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31 minutes ago, Robert Houllahan said:

I don't know how to say this more clearly.

Negative scans are encoded as Cineon-Log.

Positive scans are linear data.

This has been the case since the early 1990's

https://en.wikipedia.org/wiki/Cineon

 

Just because there is a claim that cineon encoders stored linear data for positives doesn't mean a Prores encoder does. Or am I missing something?

 

Edited by Carl Looper
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30 minutes ago, Robert Houllahan said:

I don't know how to say this more clearly.

Negative scans are encoded as Cineon-Log.

Positive scans are linear data.

This has been the case since the early 1990's

https://en.wikipedia.org/wiki/Cineon

 

My understanding of cineon was that it stored densities, which is log data (the log of inverse transmittance). Not linear data. And that this was how prints were encoded as much as negatives (but not requiring as many bits). However it's a moot point. What were interested in is how the scanstation Prores encoder stores data as this will be (I assume) more efficient than DPX (especially if the DPX is truncated DPX).

Edited by Carl Looper
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2 hours ago, Robert Houllahan said:

Film scanning has never primarily been about efficient files sizes it has been about a accurate and full representation of the density scale color and resolution on the film.

The various non-linear ways in which film might be encoded is about how to maintain accuracy when otherwise required to reduce the file size. For example, if the target file size is to be 10 bits (for whatever reason such as cost), the worst approach would be to truncate the linear sensor bits. As prevoiusly mentioned, more efficient (in terms of accuracy) is to compute the log of the linear sensor data, and truncate that. 

Of course, if cost is not a concern then saving the linear sensor data will be the most accurate.

But if cost is a concern (which, for most mere mortals, it will be) then 10 bit gamma encoding will be more accurate than 10 bit log encoding, and 10 bit log encoding will be more accurate than 10 bit linear data.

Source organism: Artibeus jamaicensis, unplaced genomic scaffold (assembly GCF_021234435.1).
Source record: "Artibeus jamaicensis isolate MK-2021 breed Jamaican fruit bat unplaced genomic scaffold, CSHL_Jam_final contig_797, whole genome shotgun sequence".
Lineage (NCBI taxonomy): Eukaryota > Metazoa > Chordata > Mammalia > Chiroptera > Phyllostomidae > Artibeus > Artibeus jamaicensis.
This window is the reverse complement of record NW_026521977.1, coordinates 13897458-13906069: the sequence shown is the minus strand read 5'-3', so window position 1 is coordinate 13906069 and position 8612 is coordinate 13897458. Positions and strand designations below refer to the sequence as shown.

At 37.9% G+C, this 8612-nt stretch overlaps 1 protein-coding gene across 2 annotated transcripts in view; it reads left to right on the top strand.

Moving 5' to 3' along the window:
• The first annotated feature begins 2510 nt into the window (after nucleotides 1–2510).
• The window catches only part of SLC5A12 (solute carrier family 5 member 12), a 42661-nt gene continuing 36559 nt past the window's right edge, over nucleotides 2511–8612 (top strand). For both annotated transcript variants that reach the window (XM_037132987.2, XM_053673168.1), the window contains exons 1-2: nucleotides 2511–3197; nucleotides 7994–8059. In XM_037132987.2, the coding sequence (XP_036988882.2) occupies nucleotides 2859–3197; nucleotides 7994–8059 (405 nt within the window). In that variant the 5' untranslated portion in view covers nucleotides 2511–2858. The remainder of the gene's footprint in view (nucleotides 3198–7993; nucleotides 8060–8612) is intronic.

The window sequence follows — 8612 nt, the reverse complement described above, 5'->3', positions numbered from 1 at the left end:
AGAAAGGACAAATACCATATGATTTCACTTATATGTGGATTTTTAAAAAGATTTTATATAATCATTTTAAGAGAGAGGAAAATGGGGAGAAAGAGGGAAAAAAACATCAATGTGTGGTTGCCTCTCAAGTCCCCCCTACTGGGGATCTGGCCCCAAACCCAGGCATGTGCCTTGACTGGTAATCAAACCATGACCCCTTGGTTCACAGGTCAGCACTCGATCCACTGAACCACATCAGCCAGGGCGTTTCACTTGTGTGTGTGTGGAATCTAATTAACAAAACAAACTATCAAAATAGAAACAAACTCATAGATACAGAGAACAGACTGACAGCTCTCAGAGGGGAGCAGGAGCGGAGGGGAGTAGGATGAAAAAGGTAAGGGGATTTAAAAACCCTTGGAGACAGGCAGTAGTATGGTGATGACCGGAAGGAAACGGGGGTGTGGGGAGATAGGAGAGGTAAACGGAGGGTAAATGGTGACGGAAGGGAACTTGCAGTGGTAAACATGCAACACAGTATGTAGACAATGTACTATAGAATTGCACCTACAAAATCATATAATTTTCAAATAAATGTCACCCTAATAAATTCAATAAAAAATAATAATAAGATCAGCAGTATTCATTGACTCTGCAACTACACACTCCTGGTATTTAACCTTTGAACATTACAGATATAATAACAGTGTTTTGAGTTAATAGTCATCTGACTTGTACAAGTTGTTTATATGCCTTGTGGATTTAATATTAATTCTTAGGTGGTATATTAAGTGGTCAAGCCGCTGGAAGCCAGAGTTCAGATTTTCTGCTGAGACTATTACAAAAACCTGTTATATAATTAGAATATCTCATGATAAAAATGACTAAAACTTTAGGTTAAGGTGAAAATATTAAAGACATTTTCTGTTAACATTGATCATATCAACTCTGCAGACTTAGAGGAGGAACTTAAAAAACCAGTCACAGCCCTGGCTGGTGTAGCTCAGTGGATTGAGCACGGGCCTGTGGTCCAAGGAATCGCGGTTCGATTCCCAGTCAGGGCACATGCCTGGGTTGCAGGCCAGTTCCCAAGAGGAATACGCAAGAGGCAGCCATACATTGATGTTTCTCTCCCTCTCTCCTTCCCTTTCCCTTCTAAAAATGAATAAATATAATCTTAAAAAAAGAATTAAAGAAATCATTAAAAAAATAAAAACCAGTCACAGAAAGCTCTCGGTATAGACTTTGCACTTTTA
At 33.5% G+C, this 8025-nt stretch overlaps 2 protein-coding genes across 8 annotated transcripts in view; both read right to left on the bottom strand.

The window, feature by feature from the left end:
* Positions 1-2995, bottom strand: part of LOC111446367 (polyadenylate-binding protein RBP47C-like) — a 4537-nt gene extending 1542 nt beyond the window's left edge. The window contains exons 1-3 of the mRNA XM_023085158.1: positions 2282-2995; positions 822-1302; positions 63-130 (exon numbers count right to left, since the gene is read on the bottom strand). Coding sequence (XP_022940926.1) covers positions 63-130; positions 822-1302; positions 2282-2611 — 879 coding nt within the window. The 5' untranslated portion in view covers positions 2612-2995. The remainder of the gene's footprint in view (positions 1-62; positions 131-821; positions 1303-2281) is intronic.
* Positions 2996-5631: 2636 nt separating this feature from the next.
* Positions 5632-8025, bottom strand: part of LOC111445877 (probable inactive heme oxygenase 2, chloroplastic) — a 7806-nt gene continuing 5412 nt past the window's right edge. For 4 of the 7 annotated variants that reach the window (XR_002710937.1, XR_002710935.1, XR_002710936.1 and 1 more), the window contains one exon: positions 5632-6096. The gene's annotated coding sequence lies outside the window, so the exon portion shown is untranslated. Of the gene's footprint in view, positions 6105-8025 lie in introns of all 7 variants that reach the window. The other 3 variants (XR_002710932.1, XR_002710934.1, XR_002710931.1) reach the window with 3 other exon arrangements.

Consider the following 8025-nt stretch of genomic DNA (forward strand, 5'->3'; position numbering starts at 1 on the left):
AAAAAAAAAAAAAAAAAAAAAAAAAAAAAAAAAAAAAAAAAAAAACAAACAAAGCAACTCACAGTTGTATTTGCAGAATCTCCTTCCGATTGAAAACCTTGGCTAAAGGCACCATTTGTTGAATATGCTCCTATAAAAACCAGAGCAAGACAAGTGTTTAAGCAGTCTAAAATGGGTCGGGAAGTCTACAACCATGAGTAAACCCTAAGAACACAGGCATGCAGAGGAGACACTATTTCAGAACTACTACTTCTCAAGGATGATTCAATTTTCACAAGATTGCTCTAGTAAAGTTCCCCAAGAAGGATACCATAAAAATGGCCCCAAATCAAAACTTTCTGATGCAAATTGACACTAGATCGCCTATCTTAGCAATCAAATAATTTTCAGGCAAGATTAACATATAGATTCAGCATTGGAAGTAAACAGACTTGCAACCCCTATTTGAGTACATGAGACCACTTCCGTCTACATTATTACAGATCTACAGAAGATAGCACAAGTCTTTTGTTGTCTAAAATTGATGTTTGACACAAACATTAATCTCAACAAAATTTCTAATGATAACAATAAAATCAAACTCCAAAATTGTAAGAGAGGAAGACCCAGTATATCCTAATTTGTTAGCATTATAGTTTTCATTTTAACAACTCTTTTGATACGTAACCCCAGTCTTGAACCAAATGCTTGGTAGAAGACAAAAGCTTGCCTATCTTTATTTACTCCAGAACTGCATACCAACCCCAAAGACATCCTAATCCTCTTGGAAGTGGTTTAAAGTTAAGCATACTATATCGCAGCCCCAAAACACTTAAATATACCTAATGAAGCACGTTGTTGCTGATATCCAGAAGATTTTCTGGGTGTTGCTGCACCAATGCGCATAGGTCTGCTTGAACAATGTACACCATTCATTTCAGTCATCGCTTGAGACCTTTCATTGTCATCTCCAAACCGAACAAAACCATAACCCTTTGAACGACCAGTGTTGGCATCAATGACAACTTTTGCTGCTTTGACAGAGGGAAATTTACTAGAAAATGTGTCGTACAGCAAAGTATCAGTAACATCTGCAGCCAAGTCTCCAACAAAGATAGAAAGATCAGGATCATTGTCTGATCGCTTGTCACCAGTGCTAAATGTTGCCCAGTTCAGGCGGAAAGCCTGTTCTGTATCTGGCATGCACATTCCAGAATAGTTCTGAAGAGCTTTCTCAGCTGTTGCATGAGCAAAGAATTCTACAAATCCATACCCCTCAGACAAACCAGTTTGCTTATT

C

 

 

 

 

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The Cineon file format was designed specifically to represent scanned film images, and thus has some differences from other formats such as TIFF and JPEG:

  • The pixel data represents "printing density", the density that is seen by the print film. Thus, Cineon files are assumed to operate as part of a reproduction chain keeping whatever values are originally scanned from a negative or positive film. Any negative can be reproduced on the recorder retaining the original neg's characteristics (such as color component crosstalk and gamma correction) — and thereby retaining the negative's "look" if it were directly printed. The original Cineon color data metric printing densities were based upon 5244 intermediate film. Conversion of Cineon Printing Density (CPD) to Status-M can be estimated with a 3x3 matrix or by using tables contained in the Kodak "Digital LAD" document. This document shows a specific relation between Cineon Code values and Status-M densities.
  • The data is stored in log format, directly corresponding to density of the original negative. Since the scanned material is likely a negative, the data can be said to be "gamma with log encoding".
  • To evaluate original scene luminances from Cineon data, the camera negative characteristics must be known. (Such characterization is known as "unbuilding.") Such characterization is aided by exposing a sensitometric strip so that the actual developing gamma can be determined. The film can be unbuilt by using the unique per-layer contrasts of the color negative.